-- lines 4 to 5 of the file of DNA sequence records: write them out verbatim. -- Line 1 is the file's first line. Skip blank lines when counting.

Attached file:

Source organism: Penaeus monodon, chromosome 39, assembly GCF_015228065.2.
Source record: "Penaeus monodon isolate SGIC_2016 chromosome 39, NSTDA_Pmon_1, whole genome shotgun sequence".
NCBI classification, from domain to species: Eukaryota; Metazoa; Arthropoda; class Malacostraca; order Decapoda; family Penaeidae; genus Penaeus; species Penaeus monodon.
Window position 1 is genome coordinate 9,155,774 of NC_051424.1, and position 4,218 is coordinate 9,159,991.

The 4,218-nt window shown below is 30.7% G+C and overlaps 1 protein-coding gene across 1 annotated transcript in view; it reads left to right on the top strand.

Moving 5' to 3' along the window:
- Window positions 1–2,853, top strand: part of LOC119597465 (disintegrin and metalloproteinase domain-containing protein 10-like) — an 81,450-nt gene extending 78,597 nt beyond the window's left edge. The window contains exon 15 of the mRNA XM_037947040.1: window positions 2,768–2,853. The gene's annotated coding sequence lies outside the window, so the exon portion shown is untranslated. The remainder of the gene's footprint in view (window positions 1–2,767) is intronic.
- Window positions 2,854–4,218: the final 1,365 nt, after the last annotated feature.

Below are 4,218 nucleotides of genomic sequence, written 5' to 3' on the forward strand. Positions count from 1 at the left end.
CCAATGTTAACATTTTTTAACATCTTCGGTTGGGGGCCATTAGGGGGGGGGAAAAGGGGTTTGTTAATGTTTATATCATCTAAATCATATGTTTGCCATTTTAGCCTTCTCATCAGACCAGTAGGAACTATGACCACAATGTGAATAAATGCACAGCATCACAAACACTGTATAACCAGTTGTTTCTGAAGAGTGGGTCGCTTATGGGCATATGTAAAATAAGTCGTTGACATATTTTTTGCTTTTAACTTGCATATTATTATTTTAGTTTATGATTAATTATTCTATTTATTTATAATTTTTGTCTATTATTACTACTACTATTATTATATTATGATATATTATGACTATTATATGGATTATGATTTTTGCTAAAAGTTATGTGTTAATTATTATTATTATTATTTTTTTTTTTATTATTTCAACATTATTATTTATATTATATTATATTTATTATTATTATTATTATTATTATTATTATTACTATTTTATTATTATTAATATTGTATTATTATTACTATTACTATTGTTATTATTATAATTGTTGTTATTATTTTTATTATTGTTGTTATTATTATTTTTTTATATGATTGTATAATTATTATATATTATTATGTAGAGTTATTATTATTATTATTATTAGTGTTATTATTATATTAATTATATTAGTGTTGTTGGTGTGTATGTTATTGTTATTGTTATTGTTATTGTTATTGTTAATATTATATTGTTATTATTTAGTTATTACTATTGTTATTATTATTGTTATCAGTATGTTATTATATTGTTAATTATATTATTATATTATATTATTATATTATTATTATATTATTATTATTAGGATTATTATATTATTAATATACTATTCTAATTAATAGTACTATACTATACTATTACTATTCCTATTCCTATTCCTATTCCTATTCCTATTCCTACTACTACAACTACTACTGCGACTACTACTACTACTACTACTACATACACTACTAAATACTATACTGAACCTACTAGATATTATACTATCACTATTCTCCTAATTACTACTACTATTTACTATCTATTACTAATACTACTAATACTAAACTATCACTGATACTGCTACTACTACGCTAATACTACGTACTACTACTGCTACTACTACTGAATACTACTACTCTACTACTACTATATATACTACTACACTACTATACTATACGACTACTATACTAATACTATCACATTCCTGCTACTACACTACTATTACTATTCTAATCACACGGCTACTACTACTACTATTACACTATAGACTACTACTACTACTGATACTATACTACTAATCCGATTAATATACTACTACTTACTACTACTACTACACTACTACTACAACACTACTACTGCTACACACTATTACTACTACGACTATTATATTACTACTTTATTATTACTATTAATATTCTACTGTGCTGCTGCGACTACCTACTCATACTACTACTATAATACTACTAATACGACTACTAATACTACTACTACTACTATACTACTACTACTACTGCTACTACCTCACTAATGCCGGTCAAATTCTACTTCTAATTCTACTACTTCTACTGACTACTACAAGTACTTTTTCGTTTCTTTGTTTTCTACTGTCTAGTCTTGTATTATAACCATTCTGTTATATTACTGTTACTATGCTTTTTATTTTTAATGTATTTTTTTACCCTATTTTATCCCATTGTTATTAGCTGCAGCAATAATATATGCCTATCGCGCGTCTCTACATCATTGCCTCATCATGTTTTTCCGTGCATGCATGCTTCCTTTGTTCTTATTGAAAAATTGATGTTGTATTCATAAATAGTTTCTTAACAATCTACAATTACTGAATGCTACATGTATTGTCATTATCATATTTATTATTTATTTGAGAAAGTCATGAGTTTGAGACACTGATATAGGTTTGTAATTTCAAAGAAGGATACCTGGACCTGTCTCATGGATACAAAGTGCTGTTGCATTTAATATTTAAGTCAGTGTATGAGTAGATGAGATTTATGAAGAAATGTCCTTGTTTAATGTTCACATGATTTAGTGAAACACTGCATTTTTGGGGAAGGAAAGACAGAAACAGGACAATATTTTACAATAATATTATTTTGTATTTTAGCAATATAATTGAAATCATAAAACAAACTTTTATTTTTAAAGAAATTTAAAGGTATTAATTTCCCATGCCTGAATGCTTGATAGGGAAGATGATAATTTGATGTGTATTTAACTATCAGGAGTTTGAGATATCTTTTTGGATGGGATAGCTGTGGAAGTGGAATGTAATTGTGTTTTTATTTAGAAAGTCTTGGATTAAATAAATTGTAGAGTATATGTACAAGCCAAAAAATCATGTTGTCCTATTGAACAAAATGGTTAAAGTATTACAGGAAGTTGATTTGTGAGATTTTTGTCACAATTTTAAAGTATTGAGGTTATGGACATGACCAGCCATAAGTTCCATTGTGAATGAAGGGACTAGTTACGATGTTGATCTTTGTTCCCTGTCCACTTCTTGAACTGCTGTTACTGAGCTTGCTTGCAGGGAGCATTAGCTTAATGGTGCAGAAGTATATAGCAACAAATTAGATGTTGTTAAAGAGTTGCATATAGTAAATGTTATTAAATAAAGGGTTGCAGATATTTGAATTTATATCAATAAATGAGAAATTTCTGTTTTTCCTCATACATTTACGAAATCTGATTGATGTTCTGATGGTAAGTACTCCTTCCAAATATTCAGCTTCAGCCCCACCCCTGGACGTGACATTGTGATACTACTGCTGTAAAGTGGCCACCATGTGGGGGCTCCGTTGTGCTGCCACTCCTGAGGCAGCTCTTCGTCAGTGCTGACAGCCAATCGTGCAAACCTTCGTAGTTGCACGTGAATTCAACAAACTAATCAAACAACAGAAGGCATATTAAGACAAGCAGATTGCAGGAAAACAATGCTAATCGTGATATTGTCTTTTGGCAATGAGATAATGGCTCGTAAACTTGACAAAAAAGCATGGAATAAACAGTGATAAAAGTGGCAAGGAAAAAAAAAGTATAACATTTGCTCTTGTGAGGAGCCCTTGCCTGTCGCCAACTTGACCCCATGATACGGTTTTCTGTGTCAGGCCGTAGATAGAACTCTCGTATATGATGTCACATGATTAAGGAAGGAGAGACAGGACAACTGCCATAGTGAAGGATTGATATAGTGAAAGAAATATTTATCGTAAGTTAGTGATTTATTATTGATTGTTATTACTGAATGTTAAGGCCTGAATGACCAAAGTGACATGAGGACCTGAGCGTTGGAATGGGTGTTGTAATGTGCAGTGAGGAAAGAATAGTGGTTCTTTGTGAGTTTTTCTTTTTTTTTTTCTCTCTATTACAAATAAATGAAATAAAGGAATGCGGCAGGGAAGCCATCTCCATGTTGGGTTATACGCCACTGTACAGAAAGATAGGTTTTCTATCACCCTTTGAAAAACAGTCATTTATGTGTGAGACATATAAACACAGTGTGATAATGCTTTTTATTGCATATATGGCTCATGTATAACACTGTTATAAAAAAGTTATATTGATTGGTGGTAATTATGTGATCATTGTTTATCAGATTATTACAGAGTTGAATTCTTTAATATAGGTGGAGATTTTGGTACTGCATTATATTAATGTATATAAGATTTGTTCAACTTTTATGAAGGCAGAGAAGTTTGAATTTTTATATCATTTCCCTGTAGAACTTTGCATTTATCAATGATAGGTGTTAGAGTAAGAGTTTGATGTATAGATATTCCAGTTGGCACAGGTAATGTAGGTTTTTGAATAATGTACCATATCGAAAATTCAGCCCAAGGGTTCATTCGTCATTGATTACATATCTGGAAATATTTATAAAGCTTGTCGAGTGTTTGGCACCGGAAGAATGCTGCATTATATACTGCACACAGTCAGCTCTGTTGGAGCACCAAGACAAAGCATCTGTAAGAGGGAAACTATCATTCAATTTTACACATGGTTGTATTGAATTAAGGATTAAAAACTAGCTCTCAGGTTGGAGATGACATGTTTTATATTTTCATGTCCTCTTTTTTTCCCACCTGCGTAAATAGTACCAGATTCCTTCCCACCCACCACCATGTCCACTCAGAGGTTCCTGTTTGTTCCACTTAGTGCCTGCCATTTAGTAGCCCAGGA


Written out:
Window position 1 is genome coordinate 9,155,774 of NC_051424.1, and position 4,218 is coordinate 9,159,991.

The 4,218-nt window shown below is 30.7% G+C and overlaps 1 protein-coding gene across 1 annotated transcript in view; it reads left to right on the top strand.